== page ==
Driverless Cars – Who Is Liable?
Autonomous vehicles will soon be regularly driving through the streets of major cities. By 2020, it is estimated that as many as 10 million vehicles will be on the road with some level of driverless capacity. Who will be responsible when a collision or other accident occurs involving one or more automated vehicles?
Most drivers today rely on automobile liability insurance to pay for damages if they cause a collision. If computers are operating your vehicle do you still need to worry about being held responsible for a crash?
The National Highway Safety Administration has identified five levels of an automated driving system. Levels 0 – 2 involve a human driver that monitors the road; Levels 3 – 5 involve an automated driving system that monitors the road. The levels breakdown as follows:
- Level 0 – No automation – Today most cars on the road are in this category. The car may have some automated alerts such as lane-departure warnings or blind spot monitoring but the driver controls the vehicle.
- Level 1 – Function-specific automation – these are vehicles with one or more automated features that can affect the impact of a crash. They can handle one automatic task at a time such as steering and brake assist.
- Level 2 – Combined-function automation – These vehicles have automated interconnected features that take control of your vehicle in certain situations. A car with cruise control and lane centering technology can steer and maintain the speed of the vehicle on the roadway.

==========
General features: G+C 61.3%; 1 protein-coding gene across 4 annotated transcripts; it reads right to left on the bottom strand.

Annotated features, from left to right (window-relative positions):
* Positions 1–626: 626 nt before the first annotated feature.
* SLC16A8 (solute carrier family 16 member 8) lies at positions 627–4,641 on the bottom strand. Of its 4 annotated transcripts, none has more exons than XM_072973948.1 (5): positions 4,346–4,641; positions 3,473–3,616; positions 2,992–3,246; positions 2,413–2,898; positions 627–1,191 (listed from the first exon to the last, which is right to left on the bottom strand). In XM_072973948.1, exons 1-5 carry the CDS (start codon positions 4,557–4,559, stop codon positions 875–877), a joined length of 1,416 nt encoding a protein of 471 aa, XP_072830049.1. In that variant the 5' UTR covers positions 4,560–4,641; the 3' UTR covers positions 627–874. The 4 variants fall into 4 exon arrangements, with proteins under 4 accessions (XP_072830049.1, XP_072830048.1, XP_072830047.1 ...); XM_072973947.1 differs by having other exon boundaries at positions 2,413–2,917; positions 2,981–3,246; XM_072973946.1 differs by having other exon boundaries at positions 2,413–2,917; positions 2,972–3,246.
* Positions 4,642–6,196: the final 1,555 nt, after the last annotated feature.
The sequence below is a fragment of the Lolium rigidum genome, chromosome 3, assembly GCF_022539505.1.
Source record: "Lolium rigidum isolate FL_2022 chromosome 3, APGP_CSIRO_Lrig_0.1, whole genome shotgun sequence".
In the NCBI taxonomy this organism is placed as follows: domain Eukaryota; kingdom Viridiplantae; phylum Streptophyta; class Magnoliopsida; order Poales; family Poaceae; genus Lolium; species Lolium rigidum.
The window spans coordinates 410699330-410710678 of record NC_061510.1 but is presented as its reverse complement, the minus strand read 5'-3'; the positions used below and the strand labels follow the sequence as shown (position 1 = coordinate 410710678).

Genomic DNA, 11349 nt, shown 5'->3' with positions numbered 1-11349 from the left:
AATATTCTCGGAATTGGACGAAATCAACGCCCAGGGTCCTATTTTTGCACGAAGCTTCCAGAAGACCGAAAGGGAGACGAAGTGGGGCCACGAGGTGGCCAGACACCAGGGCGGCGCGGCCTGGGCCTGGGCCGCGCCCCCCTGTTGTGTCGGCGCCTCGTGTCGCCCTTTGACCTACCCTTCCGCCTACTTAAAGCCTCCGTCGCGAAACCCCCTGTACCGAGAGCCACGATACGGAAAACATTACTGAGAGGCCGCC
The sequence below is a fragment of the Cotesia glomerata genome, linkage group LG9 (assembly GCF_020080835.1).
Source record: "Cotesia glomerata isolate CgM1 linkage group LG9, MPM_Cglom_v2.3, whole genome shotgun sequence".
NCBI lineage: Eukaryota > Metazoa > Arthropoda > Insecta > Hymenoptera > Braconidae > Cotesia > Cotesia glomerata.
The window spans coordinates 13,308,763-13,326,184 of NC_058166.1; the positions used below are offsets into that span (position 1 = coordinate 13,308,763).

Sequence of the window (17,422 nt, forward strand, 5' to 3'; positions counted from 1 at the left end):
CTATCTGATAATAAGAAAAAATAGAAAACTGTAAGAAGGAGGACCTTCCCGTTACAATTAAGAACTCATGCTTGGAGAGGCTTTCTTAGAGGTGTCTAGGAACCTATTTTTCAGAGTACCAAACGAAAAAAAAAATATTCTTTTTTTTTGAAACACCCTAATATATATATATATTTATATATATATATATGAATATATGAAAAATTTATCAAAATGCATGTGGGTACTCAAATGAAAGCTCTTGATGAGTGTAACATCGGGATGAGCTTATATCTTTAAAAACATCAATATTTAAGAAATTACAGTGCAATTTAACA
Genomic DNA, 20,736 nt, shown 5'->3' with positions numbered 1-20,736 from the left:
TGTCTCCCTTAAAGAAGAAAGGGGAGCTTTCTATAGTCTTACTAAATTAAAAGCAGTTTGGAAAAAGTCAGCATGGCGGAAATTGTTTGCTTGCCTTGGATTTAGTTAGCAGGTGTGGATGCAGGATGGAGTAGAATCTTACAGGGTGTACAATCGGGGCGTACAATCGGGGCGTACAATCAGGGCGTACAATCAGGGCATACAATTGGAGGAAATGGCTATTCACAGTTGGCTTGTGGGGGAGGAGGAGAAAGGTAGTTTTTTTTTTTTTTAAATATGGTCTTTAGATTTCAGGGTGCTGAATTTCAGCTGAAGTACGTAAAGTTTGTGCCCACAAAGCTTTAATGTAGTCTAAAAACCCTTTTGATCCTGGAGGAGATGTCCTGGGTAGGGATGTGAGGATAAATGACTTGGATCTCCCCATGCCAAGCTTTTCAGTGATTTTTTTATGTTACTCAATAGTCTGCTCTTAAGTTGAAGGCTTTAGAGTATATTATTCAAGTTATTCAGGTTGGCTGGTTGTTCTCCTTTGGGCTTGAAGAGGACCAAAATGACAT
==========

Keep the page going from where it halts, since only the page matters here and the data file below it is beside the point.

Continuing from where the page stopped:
- Level 3 – Limited self-driving automation – These vehicles can take over all aspects of driving but they alert the driver to resume control if there is a dangerous situation.
- Level 4 – Fully self-driving vehicles are completely driverless in certain environments. The driver becomes a passenger. These vehicles are not yet available to the public.
- Level 5 – Vehicles can operate on their own without any driver present.
The Insurance Institute for Highway Safety has reported that the widespread use of automated vehicles is likely to reduce crash rates by more than 50%. The argument in favor of the technology is that these cars could save lives by eliminating human error. However, the role of fault in a collision would likely no longer automatically fall to those humans in the vehicle. Should the blame be shifted to the manufacturers and software engineers that created the driverless vehicles? Will insurance companies refuse to pay claims involving driverless vehicles?
Regardless of the manufacturers position, liability laws are likely to change as more accidents involve only computers.
For more information, call our experienced personal injury lawyers at Williams Cedar at 215-557-0099 or 856-470-9777 or submit an online inquiry.
By Beth Cole